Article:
Man arrested in Spain with cocaine under wig

An undated handout composite photo released by the Spanish National Police on 16 July 2019 shows a man who was detained at Barcelona's El Prat airport allegedly carrying 500 grams cocaine hidden under a wig.
Updated 17 July 2019

Man arrested in Spain with cocaine under wig

  • In recent years, police have found cocaine inside breast implants, hollowed-out pineapples, a wheelchair cushion, a plaster cast encasing a man’s broken leg, and a 42-piece crockery set

MADRID: A Colombian man was arrested at Barcelona airport with half a kilo of cocaine hidden under his wig, Spanish police said Tuesday.
The man attracted officers’ attention because he was “considerably nervous” and his wig was of “disproportionate size,” police said in a statement.
Officers questioned the man and found a “perfectly-sealed package taped to his head.” It contained 503 grams (1.1 pounds) of cocaine worth over 30,000 euros ($34,000).
In what police have dubbed “Operation Toupee,” the man was arrested at Barcelona’s El Prat airport, Spain’s second busiest, after arriving on a flight from Bogota at the end of June.
Spain, with its historic and linguistic links to South America, is an important gateway for cocaine to Europe, mainly from Colombia.
Smugglers often resort to creative methods to get drugs past Spanish customs.
In recent years, police have found cocaine inside breast implants, hollowed-out pineapples, a wheelchair cushion, a plaster cast encasing a man’s broken leg, and a 42-piece crockery set.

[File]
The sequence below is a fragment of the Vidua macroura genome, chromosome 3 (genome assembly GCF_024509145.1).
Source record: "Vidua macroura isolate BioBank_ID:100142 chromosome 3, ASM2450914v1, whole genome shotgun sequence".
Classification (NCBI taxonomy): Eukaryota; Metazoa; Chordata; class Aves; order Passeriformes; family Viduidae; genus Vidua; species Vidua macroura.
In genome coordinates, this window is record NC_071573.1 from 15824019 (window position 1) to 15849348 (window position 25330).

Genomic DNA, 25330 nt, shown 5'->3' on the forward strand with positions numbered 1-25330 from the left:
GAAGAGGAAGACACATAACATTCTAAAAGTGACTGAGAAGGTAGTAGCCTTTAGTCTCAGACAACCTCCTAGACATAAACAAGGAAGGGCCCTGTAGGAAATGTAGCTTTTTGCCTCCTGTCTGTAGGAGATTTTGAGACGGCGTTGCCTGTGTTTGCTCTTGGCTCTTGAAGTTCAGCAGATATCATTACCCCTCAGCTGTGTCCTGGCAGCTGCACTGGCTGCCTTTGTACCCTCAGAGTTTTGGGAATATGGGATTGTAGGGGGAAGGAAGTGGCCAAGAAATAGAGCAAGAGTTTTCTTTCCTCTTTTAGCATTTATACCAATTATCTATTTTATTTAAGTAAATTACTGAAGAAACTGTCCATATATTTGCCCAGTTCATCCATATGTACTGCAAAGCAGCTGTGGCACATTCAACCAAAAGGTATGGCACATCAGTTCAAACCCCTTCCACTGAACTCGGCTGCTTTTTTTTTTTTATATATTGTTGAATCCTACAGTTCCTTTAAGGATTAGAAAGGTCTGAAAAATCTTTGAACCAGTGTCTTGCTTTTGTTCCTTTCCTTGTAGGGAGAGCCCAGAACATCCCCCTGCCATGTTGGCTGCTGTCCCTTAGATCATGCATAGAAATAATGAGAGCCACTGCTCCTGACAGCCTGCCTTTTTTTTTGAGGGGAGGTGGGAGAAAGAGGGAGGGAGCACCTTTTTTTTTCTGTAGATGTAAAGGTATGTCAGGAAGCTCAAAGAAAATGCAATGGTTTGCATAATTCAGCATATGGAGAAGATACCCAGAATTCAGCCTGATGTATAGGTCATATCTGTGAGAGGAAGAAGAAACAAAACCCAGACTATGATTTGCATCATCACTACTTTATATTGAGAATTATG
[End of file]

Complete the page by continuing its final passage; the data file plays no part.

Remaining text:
Man eats $120,000 piece of art — a banana taped to wall

Updated 08 December 2019

Man eats $120,000 piece of art — a banana taped to wall

MIAMI: The move was bananas ... or maybe the work was just too appealing.
A performance artist shook up the crowd at the Art Basel show in Miami Beach on Saturday when he grabbed a banana that had been duct-taped to a gallery wall and ate it.
The banana was, in fact, a work of art by Italian artist Maurizio Cattelan titled “Comedian” and sold to a French collector for $120,000.
In a video posted on his Instagram account, David Datuna, who describes himself as a Georgian-born American artist living in New York, walks up to the banana and pulls it off the wall with the duct tape attached.
“Art performance ... hungry artist,” he said, as he peeled the fruit and took a bite. “Thank you, very good.”
A few bystanders could be heard giggling before a flustered gallery official whisked him to an adjoining space for questioning.
But the kerfuffle was resolved without a food fight.
“He did not destroy the art work. The banana is the idea,” Lucien Terras, director of museum relations for Galerie Perrotin, told the Miami Herald.
As it turns out, the value of the work is in the certificate of authenticity, the newspaper said. The banana is meant to be replaced.
A replacement banana was taped to the wall about 15 minutes after Datuna’s stunt.
“This has brought a lot of tension and attention to the booth and we’re not into spectacles,” Terras said. “But the response has been great. It brings a smile to a lot of people’s faces.”
Cattelan is perhaps best known for his 18-carat, fully functioning gold toilet called “America” that he had once offered on loan to US President Donald Trump.
The toilet, valued at around $5 to $6 million, was in the news again in September when it was stolen from Britain’s Blenheim Palace, the birthplace of wartime leader Winston Churchill, where it had been on display.